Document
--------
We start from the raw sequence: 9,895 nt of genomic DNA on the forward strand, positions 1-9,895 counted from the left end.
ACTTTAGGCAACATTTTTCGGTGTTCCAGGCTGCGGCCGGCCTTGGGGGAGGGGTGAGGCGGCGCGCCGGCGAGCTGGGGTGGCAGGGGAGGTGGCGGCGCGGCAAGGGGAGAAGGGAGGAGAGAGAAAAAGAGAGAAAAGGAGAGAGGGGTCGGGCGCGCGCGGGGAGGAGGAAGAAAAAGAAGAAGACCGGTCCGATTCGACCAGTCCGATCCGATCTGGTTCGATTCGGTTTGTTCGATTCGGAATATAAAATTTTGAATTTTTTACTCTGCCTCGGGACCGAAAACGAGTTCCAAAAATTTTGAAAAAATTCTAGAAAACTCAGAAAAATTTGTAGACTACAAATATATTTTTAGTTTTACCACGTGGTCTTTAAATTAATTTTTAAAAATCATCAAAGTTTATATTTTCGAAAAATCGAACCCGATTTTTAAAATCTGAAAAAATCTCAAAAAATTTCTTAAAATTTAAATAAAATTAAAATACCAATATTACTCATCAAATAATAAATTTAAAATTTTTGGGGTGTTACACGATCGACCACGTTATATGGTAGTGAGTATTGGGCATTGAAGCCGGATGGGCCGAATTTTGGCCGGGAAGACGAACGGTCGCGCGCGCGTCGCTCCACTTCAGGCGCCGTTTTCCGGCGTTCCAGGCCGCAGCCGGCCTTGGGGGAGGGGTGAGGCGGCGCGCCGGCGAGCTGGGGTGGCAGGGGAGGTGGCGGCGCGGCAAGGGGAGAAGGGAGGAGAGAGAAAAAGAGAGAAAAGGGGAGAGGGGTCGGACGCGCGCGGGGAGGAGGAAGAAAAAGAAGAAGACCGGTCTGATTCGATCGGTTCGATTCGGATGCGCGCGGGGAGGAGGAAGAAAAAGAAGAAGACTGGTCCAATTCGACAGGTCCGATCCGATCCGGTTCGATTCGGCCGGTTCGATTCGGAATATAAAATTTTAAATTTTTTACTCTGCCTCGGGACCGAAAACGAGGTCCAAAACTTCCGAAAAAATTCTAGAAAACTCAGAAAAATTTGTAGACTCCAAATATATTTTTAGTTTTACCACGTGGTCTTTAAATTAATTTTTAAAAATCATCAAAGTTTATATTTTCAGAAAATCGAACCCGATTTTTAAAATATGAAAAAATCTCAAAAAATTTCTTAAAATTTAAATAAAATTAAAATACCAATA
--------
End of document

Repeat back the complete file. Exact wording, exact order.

We start from the raw sequence: 9,895 nt of genomic DNA on the forward strand, positions 1-9,895 counted from the left end.
ACTTTAGGCAACATTTTTCGGTGTTCCAGGCTGCGGCCGGCCTTGGGGGAGGGGTGAGGCGGCGCGCCGGCGAGCTGGGGTGGCAGGGGAGGTGGCGGCGCGGCAAGGGGAGAAGGGAGGAGAGAGAAAAAGAGAGAAAAGGAGAGAGGGGTCGGGCGCGCGCGGGGAGGAGGAAGAAAAAGAAGAAGACCGGTCCGATTCGACCAGTCCGATCCGATCTGGTTCGATTCGGTTTGTTCGATTCGGAATATAAAATTTTGAATTTTTTACTCTGCCTCGGGACCGAAAACGAGTTCCAAAAATTTTGAAAAAATTCTAGAAAACTCAGAAAAATTTGTAGACTACAAATATATTTTTAGTTTTACCACGTGGTCTTTAAATTAATTTTTAAAAATCATCAAAGTTTATATTTTCGAAAAATCGAACCCGATTTTTAAAATCTGAAAAAATCTCAAAAAATTTCTTAAAATTTAAATAAAATTAAAATACCAATATTACTCATCAAATAATAAATTTAAAATTTTTGGGGTGTTACACGATCGACCACGTTATATGGTAGTGAGTATTGGGCATTGAAGCCGGATGGGCCGAATTTTGGCCGGGAAGACGAACGGTCGCGCGCGCGTCGCTCCACTTCAGGCGCCGTTTTCCGGCGTTCCAGGCCGCAGCCGGCCTTGGGGGAGGGGTGAGGCGGCGCGCCGGCGAGCTGGGGTGGCAGGGGAGGTGGCGGCGCGGCAAGGGGAGAAGGGAGGAGAGAGAAAAAGAGAGAAAAGGGGAGAGGGGTCGGACGCGCGCGGGGAGGAGGAAGAAAAAGAAGAAGACCGGTCTGATTCGATCGGTTCGATTCGGATGCGCGCGGGGAGGAGGAAGAAAAAGAAGAAGACTGGTCCAATTCGACAGGTCCGATCCGATCCGGTTCGATTCGGCCGGTTCGATTCGGAATATAAAATTTTAAATTTTTTACTCTGCCTCGGGACCGAAAACGAGGTCCAAAACTTCCGAAAAAATTCTAGAAAACTCAGAAAAATTTGTAGACTCCAAATATATTTTTAGTTTTACCACGTGGTCTTTAAATTAATTTTTAAAAATCATCAAAGTTTATATTTTCAGAAAATCGAACCCGATTTTTAAAATATGAAAAAATCTCAAAAAATTTCTTAAAATTTAAATAAAATTAAAATACCAATA